Stock Strategies

In my last post about investing, I wrote about how I chose my stock broker.  This post is going to be about determining what kind of trader/investor you want to be.  There are many different strategies/philosophies in stock trading.  Some may decide to focus on one strategy while others use an assortment of them.  Here are some of the basic strategies.

Long Term Investing:  This is the strategy that the majority of people who trade focus on.    This kind of trader is focused more on the fundamental aspects of the company.  It’s simple really, you pick a stock/mutual fund and invest in it for the long run.  Over time you add to the position, which is called dollar cost averaging (or DCA for short).  If you pick a fundamentally sound company this strategy works a lot of the time.  This kind of trader does not focus on intraday swings or short-term price fluctuations.  They are in it for the long hall, focusing more on dividends and stability.  Mutual funds are normally considered a long-term position. 

Swing Trading (aka trend trading):   Swing traders focus on companies that have solid trends to them, be it cyclical trends or just trends on the chart.  They hold stocks for short time frames, typically under a month.  Focusing on chart patterns, trends and not really on the fundamental aspects of companies. 

Day-trading:  This strategy is one of the hardest to master, and also takes a lot of  money.  This kind of trading is not for the faint of heart though, as money is real easy to lose.  Daytraders focus on intraday swings in stocks.  They do not focus at all on fundamentals, and purely base their trades off of technical analysis or news that provides momentum to a stock.  Buying and selling the same day.  There are regulations the government has put in place to limit daytraders.  One of them is the pattern daytrading rule.  Anyone can buy and sell in the same day, but you are limited to 3 daytrades within a 5 day rolling period (Round trip is buying and selling the same day).  This rule is phased out if your account (cash+value of assets) is above $25,o00.  Why did they pick this amount? I have no idea.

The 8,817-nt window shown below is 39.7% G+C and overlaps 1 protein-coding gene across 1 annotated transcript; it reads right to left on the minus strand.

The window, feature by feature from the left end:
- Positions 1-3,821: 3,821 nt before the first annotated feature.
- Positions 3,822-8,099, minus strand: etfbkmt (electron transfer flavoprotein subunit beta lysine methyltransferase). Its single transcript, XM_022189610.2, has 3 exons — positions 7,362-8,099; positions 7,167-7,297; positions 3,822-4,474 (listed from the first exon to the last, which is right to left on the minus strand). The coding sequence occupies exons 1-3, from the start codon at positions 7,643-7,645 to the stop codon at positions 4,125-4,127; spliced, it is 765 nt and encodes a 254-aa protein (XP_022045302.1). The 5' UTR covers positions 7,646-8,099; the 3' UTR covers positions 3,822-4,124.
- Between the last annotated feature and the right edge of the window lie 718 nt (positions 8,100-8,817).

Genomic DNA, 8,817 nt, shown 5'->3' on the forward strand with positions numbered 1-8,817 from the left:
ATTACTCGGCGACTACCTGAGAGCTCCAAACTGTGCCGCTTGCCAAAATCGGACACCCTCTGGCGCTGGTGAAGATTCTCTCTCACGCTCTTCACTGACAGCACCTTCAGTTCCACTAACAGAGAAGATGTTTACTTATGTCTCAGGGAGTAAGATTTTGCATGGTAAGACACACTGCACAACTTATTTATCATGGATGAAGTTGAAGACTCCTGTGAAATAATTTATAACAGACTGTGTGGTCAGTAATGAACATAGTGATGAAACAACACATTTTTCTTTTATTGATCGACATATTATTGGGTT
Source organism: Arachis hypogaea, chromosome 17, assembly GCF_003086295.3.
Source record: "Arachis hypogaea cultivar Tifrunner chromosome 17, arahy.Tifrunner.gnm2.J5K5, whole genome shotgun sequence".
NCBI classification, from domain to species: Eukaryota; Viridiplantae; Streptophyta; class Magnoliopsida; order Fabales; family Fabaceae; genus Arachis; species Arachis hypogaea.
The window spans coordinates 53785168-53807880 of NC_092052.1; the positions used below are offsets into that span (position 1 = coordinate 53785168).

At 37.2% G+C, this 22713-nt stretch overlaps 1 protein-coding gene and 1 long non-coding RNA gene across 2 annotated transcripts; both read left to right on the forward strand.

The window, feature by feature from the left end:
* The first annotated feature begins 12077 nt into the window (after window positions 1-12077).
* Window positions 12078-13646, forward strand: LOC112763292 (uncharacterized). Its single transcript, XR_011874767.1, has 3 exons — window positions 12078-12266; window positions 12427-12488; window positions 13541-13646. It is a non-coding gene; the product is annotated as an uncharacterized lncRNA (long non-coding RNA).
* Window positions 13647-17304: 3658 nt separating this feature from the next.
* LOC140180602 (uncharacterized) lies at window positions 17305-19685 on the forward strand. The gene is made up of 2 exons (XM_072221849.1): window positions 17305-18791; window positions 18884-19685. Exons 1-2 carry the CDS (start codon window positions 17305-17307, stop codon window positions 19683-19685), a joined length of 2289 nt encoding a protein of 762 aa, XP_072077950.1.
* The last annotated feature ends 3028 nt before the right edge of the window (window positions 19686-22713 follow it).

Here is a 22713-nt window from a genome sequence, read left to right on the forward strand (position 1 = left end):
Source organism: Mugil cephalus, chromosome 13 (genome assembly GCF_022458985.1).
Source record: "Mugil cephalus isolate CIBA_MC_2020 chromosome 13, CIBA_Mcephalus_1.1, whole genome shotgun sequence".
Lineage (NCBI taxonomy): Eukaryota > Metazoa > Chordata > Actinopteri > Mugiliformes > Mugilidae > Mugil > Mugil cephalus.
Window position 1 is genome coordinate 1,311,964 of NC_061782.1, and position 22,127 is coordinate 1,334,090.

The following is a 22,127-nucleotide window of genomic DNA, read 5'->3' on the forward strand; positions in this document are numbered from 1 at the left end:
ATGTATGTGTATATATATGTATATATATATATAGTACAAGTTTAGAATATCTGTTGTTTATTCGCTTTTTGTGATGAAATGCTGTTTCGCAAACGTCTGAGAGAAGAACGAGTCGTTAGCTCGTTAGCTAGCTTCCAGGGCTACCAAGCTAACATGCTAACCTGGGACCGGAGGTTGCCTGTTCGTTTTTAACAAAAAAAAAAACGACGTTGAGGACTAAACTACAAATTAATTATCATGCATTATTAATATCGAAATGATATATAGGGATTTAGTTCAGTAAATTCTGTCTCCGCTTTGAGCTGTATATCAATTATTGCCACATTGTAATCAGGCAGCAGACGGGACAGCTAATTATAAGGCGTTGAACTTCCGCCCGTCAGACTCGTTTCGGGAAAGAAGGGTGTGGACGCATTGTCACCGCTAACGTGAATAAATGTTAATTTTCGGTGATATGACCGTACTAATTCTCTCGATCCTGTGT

What kind of trader am I?   If I had to classify myself as any of those 3, it would probably be the swing trader.  Most of my trades I hold for under a month, its pretty rare that I have held a position longer than that.  I do a little of everything though.  I focus on both the fundamental and technicals of companies.   Daytrading can be really fun, and also be really frustrating.  Right now I don’t consider myself a long-term investor, mainly because I don’t have the funds that I feel confident enough in going long.  That doesn’t really make much sense considering that long-term investors don’t worry about that, they DCA into positions.  I just really like to see shorter term swings, and that is mainly what I try to play.  One of my strategies that has worked well for me in the past is swing trading into long positions.  Buying stock and when I am ready to sell I just sell to get back my initial investment.  This is also called “riding free shares”.  The shares are free because they didn’t cost me anything, it was the profit left in. 

What kind of trader to you see yourself as?  Do you focus more on fundamentals or technical analysis?